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A Sermon for Trinity 19 

Readings: Habakkuk 1 & Luke 17

‘Why do you make me see wrong-doing and look at trouble? Destruction and violence are before me; strife and contention arise. So the law becomes slack and justice never prevails.’ The Prophet Habakkuk, chapter 1

This morning I checked the news, as I do before taking services every Sunday morning, and picked up the story from a journalist who was sharing the images he cannot show. All he could do was to show the images of the children who have been caught up in the violence in Syria, the wounded and the dying. What he could not show us were the pictures of the children whose bodies were torn apart, the babies decapitated by bombs and shrapnel – the horror is beyond imagining. And yet these have become the experience of a generation of Syrians, so many of them children – playing in pools of water formed in a bomb crater and thirsty for a simple toy, the tenderness of their family and friends who could be lost in any instant. How long, O Lord?! And how long will our cries continue unheard by those responsible? Or maybe they do hear? How long will we feel ourselves disempowered, unable to bring about the change that will end this misery?

I recently returned to the sea, for a time of rest and refreshment. I had forgotten how much I missed it, and the fresh air and salt cleansed my troubled soul.

In ancient tradition the sea represents chaos – deep and dark and limitless, with storms and the danger of drowning, but also the nourishment of fish and seaweed and salt, providing sustenance and taste. Healing can only take place within this sea of sorrows, within this place of fear and darkness, within this place of danger and chaos. And yet within this is also nourishment and cleansing salt.

In the Gospel of Luke, Jesus speaks about the times we stumble being many – and that if we give into them, it would be better if we had a stone tied around our neck and were thrown into the sea! I don’t believe Jesus is telling us to throw ourselves into the sea to drown when we have done something wrong. Rather he is stating what it is like to discover we have caused offense. It is hard to ask for forgiveness, and until it is given, it can be as if we are drowning in a deep sea of sorrow. But he goes on to state that if we offend, we must seek pardon. If we have caused offense we should seek forgiveness. If someone repents – we must forgive!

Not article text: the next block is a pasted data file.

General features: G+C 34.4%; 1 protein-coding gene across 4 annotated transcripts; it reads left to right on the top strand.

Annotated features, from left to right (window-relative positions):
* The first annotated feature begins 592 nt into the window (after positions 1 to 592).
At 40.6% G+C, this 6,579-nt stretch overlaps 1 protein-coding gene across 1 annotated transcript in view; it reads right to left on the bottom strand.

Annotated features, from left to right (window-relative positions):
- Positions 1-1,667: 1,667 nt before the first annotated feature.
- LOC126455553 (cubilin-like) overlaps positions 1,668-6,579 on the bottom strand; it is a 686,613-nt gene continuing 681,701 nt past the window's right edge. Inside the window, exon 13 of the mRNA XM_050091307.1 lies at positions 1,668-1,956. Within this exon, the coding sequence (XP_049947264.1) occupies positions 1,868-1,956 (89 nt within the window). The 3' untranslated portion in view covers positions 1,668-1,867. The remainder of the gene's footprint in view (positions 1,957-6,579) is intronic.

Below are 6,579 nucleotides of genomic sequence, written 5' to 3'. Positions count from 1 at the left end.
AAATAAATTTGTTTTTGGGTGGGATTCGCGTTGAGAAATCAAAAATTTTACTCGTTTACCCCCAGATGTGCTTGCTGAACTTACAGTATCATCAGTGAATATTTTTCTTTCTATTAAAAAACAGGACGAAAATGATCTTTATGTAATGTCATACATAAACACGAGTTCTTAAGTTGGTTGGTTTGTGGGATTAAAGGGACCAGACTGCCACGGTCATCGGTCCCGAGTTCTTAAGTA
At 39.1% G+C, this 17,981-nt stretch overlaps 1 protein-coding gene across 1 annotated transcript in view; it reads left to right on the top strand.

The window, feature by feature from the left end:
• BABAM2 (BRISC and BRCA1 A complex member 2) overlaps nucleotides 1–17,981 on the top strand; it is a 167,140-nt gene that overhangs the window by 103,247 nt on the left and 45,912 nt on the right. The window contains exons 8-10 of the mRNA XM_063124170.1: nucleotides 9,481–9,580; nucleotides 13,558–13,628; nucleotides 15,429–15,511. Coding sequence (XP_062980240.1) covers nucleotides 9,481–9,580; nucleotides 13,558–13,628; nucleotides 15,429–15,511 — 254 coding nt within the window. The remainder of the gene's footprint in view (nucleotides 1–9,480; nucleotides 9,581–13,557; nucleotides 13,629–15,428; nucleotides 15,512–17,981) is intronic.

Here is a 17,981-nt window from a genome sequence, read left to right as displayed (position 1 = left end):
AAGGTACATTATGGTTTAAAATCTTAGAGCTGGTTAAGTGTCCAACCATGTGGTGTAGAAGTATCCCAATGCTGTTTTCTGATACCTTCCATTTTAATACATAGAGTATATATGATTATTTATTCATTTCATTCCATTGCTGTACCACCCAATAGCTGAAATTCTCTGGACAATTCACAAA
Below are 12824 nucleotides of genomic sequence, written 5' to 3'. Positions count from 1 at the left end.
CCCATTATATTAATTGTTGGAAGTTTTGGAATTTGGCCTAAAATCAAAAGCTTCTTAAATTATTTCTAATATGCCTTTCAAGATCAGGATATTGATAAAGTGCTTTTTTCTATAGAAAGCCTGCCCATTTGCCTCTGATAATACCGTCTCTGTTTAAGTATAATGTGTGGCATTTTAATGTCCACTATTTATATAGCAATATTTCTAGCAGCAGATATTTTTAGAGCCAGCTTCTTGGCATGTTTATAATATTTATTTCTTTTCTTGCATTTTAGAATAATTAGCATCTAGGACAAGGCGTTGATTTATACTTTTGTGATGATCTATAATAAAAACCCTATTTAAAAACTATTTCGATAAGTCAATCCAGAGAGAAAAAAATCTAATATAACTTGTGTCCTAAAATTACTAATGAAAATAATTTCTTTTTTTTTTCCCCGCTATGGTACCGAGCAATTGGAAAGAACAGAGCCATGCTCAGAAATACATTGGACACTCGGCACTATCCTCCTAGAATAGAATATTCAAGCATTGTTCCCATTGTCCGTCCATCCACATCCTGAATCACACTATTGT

The Gospel goes on to suggest that a tiny bit of faith, the size of a mustard seed, is able to transplant a mulberry tree from the land to the sea. The eminent theologian, John Crossan, has stated that we believe scripture to have been written literally but that we are now sophisticated enough to read it metaphorically. But the reality is that scripture was written symbolically and we are foolish enough to try to read it literally. So maybe this mulberry tree thing is not about an actual mulberry tree moving into the sea.

Jesus is telling us to take the little amount of faith we have and plant it in the sea – that sea where the sorrowful have cast themselves. The mulberry tree is an interesting tree – it bears fruit that is full of iron and vitamin C, and which can be dried and saved throughout the winter. The wood is good for carving and along with the leaves is also used for making paper – paper upon which books are written. It provides food for the body and nourishment for the mind and the soul. Forgiveness, and a small amount of faith, provide healing to the broken.

And the sea, the sea is almost without limit, the winds and storms themselves provide for the rain that falls on the land and waters our crops, provides for and fills our rivers and lakes. Our sorrows, our suffering, when confronted with a small amount of faith, are themselves transformed into the Grace that makes for a better world. What our world needs most is for faithful servants to plunge themselves into the sea, wash themselves in salt tears.

Jesus tells us of the faithful servants who after toiling in the fields, come home to serve the table of their master. I have to admit the first reading of this feels counter intuitive. I want the master to invite them to share, not to serve. But on reflection, if the faithful servants are the disciples of God, toiling in the fields, the master they serve are the afflicted and suffering of the world. The good and faithful servants knows his or her meal will come, knows that forgiveness is theirs, and because they have received the healing of the sea, because they know the suffering of the guilty, because they know forgiveness having lifted the stone of guilt from around their neck, to serve another is only doing what is humanly decent.

None of us can survive the sea without that we serve one another, forgive one another, feed one another, freely dive into the sea for one another – and there discover God’s given Grace with and in serving one another. We must plunge into the sea, plant ourselves in the swirling waters of our world’s sorrow, plead forgiveness for turning away from the suffering of others and be swift to forgive the transgressions of others.